To start the new year, I joined a group that is challenging writers to write 1 story a week for 1 year. Since I am looking to get enough stories for a new collection, this seemed perfect. The group was started by a friend of mine so I knew it would be supportive and encouraging. He offered to give a prompt each week to get the juices flowing and the stories could be as short as a few hundred words. I was all in. This week, I completed my first story. The prompt was:
Write about a ship or other vehicle that can take you somewhere different from where you are now.
I didn’t take this prompt super literal, actually not literal at all, but it did fire up my brain. Here is my first story of the Weekly Writing Challenge. Enjoy!
The crowd buzzed with anticipation and he could see them whispering to each other from his spot just off stage. They sipped their drinks and pondered the abilities of the next unknown performer, ready to judge, to cheer or to boo. He’d never performed here and crowds at local pubs weren’t always friendly to new acts.
This was his chance. His first real gig. He couldn’t screw it up but he couldn’t get himself to step out on that stage. His hands shook and his grip around the neck of his guitar was precarious as his palms glistened with sweat. He couldn’t play like this. He took a deep breath and turned his back on the stage, on the judging crowd.
“You gotta get up there, man.”
It was the booker who’d found him playing in his local theater group. The booker who didn’t want to take a chance on such a young kid but who knew talent when he saw it. “Don’t fuck this up for me….or for you.”
He nodded. He knew he would have to get up there eventually. This was what he wanted, all he’d ever wanted. His fingers were itching to pick the strings of his guitar but the insecurity that had plagued him all his life was pushing his heart into his throat and he wasn’t sure he could sing around it.
“You just gotta get out of your head a minute. Try this.” The booker held out a glass filled with two finger lengths of amber-liquid. At sixteen, he’d drank, but mostly just beer. He wrinkled his nose at the smell and looked around guiltily. But nobody at a club like this cared about an underage performer taking a shot before his set. He took the glass from the man’s hand and it almost slid past the sweat coating his hand. He tossed it down his throat without thinking and suddenly, he was gone. As his stomach and throat burned, his brain was no longer in the club. He was in the music. He wasn’t in his shaking, sweating body, he was already with the crowd, already one with them and one with the music and he wanted to play and never stop. He nodded at the booker. “Keep em coming.”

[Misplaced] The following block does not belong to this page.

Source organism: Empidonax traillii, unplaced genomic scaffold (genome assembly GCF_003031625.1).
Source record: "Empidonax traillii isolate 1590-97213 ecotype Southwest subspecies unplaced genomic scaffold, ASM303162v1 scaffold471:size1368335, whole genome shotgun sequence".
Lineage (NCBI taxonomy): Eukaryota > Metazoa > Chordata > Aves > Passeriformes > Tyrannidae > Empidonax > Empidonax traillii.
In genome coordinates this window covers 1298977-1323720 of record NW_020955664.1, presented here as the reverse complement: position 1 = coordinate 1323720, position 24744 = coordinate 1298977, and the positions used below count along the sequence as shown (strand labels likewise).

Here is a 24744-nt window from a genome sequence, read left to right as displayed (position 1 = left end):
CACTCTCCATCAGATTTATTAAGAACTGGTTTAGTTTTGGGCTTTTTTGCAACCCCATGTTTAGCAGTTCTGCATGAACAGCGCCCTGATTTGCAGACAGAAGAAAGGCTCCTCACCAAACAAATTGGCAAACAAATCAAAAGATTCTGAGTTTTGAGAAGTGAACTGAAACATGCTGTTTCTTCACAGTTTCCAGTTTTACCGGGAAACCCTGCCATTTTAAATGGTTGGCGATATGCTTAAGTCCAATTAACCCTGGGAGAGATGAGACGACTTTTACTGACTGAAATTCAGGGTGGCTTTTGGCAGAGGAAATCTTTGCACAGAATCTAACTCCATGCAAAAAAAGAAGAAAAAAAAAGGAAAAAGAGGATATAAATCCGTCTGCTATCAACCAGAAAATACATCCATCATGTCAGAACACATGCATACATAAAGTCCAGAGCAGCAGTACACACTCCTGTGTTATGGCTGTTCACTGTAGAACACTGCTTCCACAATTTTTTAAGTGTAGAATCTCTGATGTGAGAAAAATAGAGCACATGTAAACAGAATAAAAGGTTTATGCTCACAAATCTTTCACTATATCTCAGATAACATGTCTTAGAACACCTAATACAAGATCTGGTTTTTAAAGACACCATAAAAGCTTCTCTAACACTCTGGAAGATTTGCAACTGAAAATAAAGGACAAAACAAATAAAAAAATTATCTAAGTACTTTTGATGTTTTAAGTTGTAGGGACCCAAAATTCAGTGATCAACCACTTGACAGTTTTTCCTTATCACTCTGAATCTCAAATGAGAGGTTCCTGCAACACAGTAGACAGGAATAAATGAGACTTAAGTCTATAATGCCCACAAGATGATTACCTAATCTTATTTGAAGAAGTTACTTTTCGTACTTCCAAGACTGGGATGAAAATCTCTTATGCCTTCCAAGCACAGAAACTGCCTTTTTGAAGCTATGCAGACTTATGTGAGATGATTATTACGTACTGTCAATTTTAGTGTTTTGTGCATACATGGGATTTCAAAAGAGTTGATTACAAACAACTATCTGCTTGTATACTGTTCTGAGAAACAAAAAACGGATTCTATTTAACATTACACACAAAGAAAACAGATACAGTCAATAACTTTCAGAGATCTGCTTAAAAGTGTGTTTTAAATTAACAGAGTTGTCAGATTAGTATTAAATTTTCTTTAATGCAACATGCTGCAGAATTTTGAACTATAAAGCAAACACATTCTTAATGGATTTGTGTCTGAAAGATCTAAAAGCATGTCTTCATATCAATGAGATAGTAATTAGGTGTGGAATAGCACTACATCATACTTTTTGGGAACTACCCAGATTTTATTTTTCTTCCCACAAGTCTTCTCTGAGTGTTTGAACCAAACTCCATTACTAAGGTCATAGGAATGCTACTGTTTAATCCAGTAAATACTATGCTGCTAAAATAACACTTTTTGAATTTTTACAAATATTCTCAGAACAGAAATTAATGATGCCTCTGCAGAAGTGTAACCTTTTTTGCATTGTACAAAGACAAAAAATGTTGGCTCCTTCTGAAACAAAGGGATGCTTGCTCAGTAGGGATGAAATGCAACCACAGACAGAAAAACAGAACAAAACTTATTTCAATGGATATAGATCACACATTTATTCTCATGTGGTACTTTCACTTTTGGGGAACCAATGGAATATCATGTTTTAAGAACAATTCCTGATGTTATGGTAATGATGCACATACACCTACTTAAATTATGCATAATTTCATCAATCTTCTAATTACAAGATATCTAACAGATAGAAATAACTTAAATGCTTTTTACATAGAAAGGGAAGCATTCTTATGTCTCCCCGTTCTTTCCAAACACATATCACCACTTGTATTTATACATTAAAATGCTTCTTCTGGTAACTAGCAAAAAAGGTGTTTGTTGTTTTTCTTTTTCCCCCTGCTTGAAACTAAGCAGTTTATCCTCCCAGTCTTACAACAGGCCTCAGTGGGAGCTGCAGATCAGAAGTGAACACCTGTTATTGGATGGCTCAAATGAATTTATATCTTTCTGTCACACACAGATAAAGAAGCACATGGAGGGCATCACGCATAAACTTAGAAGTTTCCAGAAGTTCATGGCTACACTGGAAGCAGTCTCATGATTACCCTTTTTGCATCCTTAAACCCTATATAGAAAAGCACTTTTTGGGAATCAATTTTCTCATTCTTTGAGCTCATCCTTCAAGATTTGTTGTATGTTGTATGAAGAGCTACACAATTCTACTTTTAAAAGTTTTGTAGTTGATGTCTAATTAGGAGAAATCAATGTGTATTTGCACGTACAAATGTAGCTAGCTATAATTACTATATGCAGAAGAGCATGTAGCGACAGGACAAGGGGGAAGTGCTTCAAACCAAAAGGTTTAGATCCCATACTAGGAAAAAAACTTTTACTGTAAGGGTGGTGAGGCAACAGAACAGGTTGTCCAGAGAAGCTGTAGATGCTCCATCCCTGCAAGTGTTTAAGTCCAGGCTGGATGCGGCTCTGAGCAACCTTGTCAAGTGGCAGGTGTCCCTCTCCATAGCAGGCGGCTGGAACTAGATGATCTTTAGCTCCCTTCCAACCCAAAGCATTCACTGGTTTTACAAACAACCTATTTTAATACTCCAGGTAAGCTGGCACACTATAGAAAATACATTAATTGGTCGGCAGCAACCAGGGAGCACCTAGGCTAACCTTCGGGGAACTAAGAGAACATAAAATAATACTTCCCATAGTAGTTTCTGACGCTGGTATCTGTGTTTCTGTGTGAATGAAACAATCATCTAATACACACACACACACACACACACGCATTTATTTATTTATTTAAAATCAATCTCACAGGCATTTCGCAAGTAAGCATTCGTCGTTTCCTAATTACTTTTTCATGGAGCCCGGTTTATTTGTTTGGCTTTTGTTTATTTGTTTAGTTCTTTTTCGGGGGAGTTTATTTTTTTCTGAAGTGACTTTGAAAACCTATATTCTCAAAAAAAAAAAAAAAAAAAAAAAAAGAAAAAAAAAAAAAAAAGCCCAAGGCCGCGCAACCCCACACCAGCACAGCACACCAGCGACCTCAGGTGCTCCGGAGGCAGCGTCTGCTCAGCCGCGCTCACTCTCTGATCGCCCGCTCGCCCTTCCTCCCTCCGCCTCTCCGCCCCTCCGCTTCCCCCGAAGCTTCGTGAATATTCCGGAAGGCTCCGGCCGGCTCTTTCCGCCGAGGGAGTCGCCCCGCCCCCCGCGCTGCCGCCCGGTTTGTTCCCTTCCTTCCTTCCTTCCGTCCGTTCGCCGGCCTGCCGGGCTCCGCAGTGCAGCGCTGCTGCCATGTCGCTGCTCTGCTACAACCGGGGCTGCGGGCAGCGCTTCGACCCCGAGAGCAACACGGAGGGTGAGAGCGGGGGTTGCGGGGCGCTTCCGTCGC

“You can’t raise a family with a music career.”
“You’re probably not good enough to get a real job anyway.”
“Are you going to let your wife support you forever?”
“It’s weakness is all it is. You could quit if you really wanted to.”
“You’re just not strong, never have been. Always been a bit of a sissy.”
Even here, on the the front porch of the old farmhouse filled with the echoes of a lifetime of his father’s disapproving baritone, he could still feel the heat of those insults on his back. Each visit home was the same. The old man twitched his white moustache at his grandkids, the closest to a smile he ever got, and then immediately turned to him, the son that had always loved music and acting more than farm life and hard work that led to blistered hands.